Contests are a very popular way of gaining subscribers. In Twitter, you can think of followers as subscribers for your newsletter. With traditional newsletters, you can offer an "ethical bribe" or a free gift in exchange for someone to give you their e-mail address. With Twitter, a contest can be a great way to find your targeted followers.
If you decide to conduct a Twitter contest, here are some things you want to keep in mind. :
- Know your purpose for the contest- What do you want to accomplish with a Twitter contest; sell a product, service or book? Are you trying to use your Twitter account to feed your website newsletter? Are you trying to build your subscriber followers? In my opinion, you will achieve the most success with your Twitter contest if you focus on building your Twitter followers. And not just any followers, but targeted followers. Anyone can get tens of thousands of followers. But which would you rather have? 10,000 followers who never read your tweets or 1,000 followers who actually follow you and your tweets? Give me enough money as a prize and I can inflate your followers significantly. Sure, you want followers; but in the long run, you want qualified followers more.
- Think about your prizes- What prize will you use for your contest? That is, what will be the "ethical bribe" you use to get people to enter your contest? An i-pad? a $500 gift certificate to a five-star hotel? $1000 in cash? These prizes may sound impressive on the surface, but chances are that they will not give you the results you are looking for in your contest. Those types of prizes attract people who are only interested in one thing- the prize. They could care less about you, your book, or your services.
Ideally, you want to find prizes that will attract only the people who are interested in the products and services you offer while being passed on by everyone else. This is where you find your targeted followers that will be the most responsive to you tweets later. When I ran my Twitter contest, I gave away a library of signed book marketing books to the winner. After all, on my blog I deal with people who want to learn effective ways to market their books, products or services. If the prize package didn't appeal to someone, I wasn't necessarily looking for them as a follower. But if the person was someone who prayed to win that library, then they were the person I wanted to make sure knew about my blog.
- Don't run your contest by yourself- Here is a mistake that many people make when running Twitter contests designed to increase their follower base: they give away a copy of their own book, service, or product. While this may be a great prize to have, it may not do a lot to expand your followers. The people who sign up for your contest will be mainly from your current subscriber lists. While you may have a few people re-tweeting your contests to their follower list, it will probably not be on the scale you are looking for.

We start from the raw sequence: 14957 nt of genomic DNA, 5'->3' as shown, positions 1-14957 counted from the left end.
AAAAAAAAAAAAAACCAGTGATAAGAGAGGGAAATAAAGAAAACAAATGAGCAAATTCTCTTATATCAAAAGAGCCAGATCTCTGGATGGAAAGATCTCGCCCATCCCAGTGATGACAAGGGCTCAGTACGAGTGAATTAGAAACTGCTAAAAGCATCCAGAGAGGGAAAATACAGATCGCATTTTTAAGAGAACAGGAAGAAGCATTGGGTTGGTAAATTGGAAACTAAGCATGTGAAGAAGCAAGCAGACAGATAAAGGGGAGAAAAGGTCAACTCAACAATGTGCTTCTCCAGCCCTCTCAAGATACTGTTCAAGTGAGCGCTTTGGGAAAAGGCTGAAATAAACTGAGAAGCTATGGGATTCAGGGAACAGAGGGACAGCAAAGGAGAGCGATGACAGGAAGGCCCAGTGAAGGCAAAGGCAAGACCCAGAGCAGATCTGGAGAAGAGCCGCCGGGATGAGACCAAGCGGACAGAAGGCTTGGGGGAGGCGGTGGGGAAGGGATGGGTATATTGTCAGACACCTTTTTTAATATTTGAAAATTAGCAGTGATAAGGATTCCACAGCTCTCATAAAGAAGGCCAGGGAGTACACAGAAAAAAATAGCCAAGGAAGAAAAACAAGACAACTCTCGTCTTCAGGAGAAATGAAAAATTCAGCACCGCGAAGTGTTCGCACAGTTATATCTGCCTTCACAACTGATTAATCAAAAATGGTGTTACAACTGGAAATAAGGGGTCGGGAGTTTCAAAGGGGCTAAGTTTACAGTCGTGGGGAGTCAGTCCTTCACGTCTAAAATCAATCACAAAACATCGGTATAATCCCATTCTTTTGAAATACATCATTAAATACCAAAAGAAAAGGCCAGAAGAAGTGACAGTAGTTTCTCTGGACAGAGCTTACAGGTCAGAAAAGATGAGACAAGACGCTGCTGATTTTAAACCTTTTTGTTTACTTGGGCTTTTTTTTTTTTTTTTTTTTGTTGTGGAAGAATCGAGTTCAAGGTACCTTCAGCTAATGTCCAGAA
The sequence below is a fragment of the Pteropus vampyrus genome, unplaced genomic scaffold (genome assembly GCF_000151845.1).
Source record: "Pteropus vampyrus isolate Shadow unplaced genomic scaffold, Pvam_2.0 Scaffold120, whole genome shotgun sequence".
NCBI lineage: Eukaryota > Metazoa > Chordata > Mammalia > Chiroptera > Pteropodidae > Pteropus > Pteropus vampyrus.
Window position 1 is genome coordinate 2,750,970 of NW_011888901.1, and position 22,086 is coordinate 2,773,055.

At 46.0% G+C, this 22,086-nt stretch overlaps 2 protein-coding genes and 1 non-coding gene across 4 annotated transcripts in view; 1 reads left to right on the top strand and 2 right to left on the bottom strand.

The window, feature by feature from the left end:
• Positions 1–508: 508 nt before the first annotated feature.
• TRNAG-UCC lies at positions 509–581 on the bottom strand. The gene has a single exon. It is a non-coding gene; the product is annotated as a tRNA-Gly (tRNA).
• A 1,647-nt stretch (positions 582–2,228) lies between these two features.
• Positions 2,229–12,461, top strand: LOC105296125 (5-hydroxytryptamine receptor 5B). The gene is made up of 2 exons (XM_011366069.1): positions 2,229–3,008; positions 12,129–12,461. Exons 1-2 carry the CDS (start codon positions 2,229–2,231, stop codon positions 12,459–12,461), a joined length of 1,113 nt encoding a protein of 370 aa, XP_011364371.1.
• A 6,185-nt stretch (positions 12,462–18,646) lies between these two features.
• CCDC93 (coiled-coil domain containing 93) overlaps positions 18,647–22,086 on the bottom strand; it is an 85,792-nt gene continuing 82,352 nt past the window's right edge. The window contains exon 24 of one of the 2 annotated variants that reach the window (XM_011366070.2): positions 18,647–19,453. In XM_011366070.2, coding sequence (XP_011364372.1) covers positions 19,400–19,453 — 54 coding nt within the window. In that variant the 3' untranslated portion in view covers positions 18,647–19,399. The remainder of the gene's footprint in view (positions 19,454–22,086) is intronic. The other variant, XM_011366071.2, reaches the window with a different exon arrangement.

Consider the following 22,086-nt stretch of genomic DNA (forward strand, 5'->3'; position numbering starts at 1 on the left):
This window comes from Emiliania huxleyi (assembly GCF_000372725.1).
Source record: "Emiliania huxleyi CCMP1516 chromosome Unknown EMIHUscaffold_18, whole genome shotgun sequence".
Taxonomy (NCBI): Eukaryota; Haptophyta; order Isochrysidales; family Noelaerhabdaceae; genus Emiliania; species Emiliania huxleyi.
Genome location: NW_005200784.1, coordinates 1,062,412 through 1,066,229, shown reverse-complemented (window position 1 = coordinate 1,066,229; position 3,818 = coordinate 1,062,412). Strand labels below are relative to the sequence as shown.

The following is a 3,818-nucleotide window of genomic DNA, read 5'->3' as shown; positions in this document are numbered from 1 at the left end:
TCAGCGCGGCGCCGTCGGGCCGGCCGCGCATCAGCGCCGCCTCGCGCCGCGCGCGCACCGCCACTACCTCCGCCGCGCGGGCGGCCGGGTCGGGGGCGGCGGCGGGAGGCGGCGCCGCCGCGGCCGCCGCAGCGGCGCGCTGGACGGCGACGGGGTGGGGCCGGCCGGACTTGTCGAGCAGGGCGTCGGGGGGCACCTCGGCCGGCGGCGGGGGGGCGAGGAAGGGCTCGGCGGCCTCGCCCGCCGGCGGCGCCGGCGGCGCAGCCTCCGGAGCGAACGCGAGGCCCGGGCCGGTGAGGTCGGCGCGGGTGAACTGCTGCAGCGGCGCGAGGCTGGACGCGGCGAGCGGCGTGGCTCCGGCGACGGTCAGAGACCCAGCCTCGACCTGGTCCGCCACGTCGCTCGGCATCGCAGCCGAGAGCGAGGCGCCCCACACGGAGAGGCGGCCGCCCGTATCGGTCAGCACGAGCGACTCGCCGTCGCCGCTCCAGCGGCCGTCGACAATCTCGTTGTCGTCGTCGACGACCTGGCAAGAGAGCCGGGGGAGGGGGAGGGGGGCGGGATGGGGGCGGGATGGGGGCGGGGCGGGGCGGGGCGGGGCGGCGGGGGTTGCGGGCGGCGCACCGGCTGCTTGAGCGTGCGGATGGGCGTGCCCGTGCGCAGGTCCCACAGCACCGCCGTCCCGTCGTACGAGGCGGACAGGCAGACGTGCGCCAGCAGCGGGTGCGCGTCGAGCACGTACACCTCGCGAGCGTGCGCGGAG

In order to find new followers, the details of your contest must be placed in front of new people who are not following you. That means you must find a way to encourage people to re-tweet your contest to their followers. Two ways to do this effectively:
A. Create a prize with enough viral power to make others want to retweet it
B. Give away a prize created by other people who have a lot of Twitter followers
If you follow those two suggestions, you will have people who will use your contest to promote their own product. This is the way you create a win-win-win situation. If you can give away good, solid publicity to the creators of your prize, they will be more likely to tell their follows about your contest and encourage them to enter.
Recently, I saw the power of this point. I ran a Twitter contest and went back to the same sponsors I had used in the past. While I had great participation, the percentage of new followers for me was down. I attribute it to a couple of things, one being that my contest was in front of the same followers it was in front of in the past. It was good lesson to learn.
- Choose your contest length with care- If you run your contest too long, people will lose interest very quickly. They will also not see the urgency of entering now or tweeting about it now. On the other hand, if you make it too short, it will be over before you have time for it to really ramp up and deliver the followers you are looking for. My personal preference is to run a contest for about 10 to 12 days, starting on a weekend and ending after the next weekend. This will give you the best chance to catch the business Tweople as well as the weekend Tweople.